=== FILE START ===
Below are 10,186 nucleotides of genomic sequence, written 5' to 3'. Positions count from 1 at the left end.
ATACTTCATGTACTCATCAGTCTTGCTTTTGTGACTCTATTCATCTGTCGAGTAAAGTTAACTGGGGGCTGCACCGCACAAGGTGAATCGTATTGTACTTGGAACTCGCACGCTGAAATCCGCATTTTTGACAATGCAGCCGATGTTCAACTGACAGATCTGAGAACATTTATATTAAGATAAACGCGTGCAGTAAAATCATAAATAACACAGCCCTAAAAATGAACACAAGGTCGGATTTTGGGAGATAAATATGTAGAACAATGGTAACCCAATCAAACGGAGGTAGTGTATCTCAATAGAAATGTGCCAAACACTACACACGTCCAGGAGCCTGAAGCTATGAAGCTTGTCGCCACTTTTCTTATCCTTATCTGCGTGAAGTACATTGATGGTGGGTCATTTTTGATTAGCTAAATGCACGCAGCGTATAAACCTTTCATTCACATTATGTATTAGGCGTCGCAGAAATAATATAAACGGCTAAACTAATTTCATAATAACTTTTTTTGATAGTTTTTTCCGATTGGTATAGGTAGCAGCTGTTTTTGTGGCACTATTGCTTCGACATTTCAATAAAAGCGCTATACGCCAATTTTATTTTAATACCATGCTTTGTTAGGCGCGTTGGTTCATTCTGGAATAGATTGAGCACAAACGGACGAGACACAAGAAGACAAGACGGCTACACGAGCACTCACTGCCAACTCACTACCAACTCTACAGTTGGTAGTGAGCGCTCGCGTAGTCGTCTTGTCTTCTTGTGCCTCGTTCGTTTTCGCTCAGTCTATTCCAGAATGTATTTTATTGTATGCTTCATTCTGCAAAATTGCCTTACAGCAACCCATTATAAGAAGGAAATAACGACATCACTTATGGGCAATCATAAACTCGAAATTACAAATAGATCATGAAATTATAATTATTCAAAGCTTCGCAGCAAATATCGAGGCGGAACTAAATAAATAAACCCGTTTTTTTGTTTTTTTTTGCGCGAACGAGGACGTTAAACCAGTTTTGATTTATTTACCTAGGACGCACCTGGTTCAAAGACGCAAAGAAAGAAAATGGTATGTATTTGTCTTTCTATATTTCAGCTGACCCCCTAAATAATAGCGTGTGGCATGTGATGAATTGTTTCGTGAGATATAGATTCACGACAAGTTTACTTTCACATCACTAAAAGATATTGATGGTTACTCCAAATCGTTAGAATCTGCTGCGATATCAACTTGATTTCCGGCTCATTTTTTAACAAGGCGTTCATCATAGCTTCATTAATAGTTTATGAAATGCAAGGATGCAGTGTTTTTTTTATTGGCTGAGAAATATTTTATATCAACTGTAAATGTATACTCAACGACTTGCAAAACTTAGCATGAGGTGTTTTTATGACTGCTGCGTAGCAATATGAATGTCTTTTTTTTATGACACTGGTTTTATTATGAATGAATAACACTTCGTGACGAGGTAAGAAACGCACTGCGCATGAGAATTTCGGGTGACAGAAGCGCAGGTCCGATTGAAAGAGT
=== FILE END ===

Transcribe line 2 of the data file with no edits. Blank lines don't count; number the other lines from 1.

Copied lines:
ATACTTCATGTACTCATCAGTCTTGCTTTTGTGACTCTATTCATCTGTCGAGTAAAGTTAACTGGGGGCTGCACCGCACAAGGTGAATCGTATTGTACTTGGAACTCGCACGCTGAAATCCGCATTTTTGACAATGCAGCCGATGTTCAACTGACAGATCTGAGAACATTTATATTAAGATAAACGCGTGCAGTAAAATCATAAATAACACAGCCCTAAAAATGAACACAAGGTCGGATTTTGGGAGATAAATATGTAGAACAATGGTAACCCAATCAAACGGAGGTAGTGTATCTCAATAGAAATGTGCCAAACACTACACACGTCCAGGAGCCTGAAGCTATGAAGCTTGTCGCCACTTTTCTTATCCTTATCTGCGTGAAGTACATTGATGGTGGGTCATTTTTGATTAGCTAAATGCACGCAGCGTATAAACCTTTCATTCACATTATGTATTAGGCGTCGCAGAAATAATATAAACGGCTAAACTAATTTCATAATAACTTTTTTTGATAGTTTTTTCCGATTGGTATAGGTAGCAGCTGTTTTTGTGGCACTATTGCTTCGACATTTCAATAAAAGCGCTATACGCCAATTTTATTTTAATACCATGCTTTGTTAGGCGCGTTGGTTCATTCTGGAATAGATTGAGCACAAACGGACGAGACACAAGAAGACAAGACGGCTACACGAGCACTCACTGCCAACTCACTACCAACTCTACAGTTGGTAGTGAGCGCTCGCGTAGTCGTCTTGTCTTCTTGTGCCTCGTTCGTTTTCGCTCAGTCTATTCCAGAATGTATTTTATTGTATGCTTCATTCTGCAAAATTGCCTTACAGCAACCCATTATAAGAAGGAAATAACGACATCACTTATGGGCAATCATAAACTCGAAATTACAAATAGATCATGAAATTATAATTATTCAAAGCTTCGCAGCAAATATCGAGGCGGAACTAAATAAATAAACCCGTTTTTTTGTTTTTTTTTGCGCGAACGAGGACGTTAAACCAGTTTTGATTTATTTACCTAGGACGCACCTGGTTCAAAGACGCAAAGAAAGAAAATGGTATGTATTTGTCTTTCTATATTTCAGCTGACCCCCTAAATAATAGCGTGTGGCATGTGATGAATTGTTTCGTGAGATATAGATTCACGACAAGTTTACTTTCACATCACTAAAAGATATTGATGGTTACTCCAAATCGTTAGAATCTGCTGCGATATCAACTTGATTTCCGGCTCATTTTTTAACAAGGCGTTCATCATAGCTTCATTAATAGTTTATGAAATGCAAGGATGCAGTGTTTTTTTTATTGGCTGAGAAATATTTTATATCAACTGTAAATGTATACTCAACGACTTGCAAAACTTAGCATGAGGTGTTTTTATGACTGCTGCGTAGCAATATGAATGTCTTTTTTTTATGACACTGGTTTTATTATGAATGAATAACACTTCGTGACGAGGTAAGAAACGCACTGCGCATGAGAATTTCGGGTGACAGAAGCGCAGGTCCGATTGAAAGAGT